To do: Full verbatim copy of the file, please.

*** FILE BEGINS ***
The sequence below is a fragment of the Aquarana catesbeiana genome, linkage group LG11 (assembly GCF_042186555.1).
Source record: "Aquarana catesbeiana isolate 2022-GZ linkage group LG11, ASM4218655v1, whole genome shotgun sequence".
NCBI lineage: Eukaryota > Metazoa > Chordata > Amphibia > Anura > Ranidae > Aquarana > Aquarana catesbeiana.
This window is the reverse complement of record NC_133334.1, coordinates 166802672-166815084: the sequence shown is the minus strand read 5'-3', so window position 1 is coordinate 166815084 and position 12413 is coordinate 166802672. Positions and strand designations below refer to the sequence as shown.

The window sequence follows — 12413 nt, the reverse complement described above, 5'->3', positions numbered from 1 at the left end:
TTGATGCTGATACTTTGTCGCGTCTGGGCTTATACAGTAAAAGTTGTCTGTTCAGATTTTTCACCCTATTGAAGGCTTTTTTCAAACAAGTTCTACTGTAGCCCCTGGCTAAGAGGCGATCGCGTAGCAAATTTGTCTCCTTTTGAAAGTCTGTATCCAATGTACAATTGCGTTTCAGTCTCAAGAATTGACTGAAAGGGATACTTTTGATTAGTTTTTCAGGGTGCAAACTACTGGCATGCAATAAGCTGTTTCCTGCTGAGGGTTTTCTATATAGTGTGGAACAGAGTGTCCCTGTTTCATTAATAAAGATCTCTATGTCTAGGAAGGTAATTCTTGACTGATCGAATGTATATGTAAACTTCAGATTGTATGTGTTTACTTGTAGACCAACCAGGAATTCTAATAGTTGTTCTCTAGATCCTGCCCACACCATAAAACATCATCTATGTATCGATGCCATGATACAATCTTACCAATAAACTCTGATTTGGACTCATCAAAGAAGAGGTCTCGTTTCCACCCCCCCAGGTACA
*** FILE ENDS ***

The sequence below is a fragment of the Aquarana catesbeiana genome, linkage group LG11 (assembly GCF_042186555.1).
Source record: "Aquarana catesbeiana isolate 2022-GZ linkage group LG11, ASM4218655v1, whole genome shotgun sequence".
NCBI lineage: Eukaryota > Metazoa > Chordata > Amphibia > Anura > Ranidae > Aquarana > Aquarana catesbeiana.
This window is the reverse complement of record NC_133334.1, coordinates 166802672-166815084: the sequence shown is the minus strand read 5'-3', so window position 1 is coordinate 166815084 and position 12413 is coordinate 166802672. Positions and strand designations below refer to the sequence as shown.

The window sequence follows — 12413 nt, the reverse complement described above, 5'->3', positions numbered from 1 at the left end:
TTGATGCTGATACTTTGTCGCGTCTGGGCTTATACAGTAAAAGTTGTCTGTTCAGATTTTTCACCCTATTGAAGGCTTTTTTCAAACAAGTTCTACTGTAGCCCCTGGCTAAGAGGCGATCGCGTAGCAAATTTGTCTCCTTTTGAAAGTCTGTATCCAATGTACAATTGCGTTTCAGTCTCAAGAATTGACTGAAAGGGATACTTTTGATTAGTTTTTCAGGGTGCAAACTACTGGCATGCAATAAGCTGTTTCCTGCTGAGGGTTTTCTATATAGTGTGGAACAGAGTGTCCCTGTTTCATTAATAAAGATCTCTATGTCTAGGAAGGTAATTCTTGACTGATCGAATGTATATGTAAACTTCAGATTGTATGTGTTTACTTGTAGACCAACCAGGAATTCTAATAGTTGTTCTCTAGATCCTGCCCACACCATAAAACATCATCTATGTATCGATGCCATGATACAATCTTACCAATAAACTCTGATTTGGACTCATCAAAGAAGAGGTCTCGTTTCCACCCCCCCAGGTACA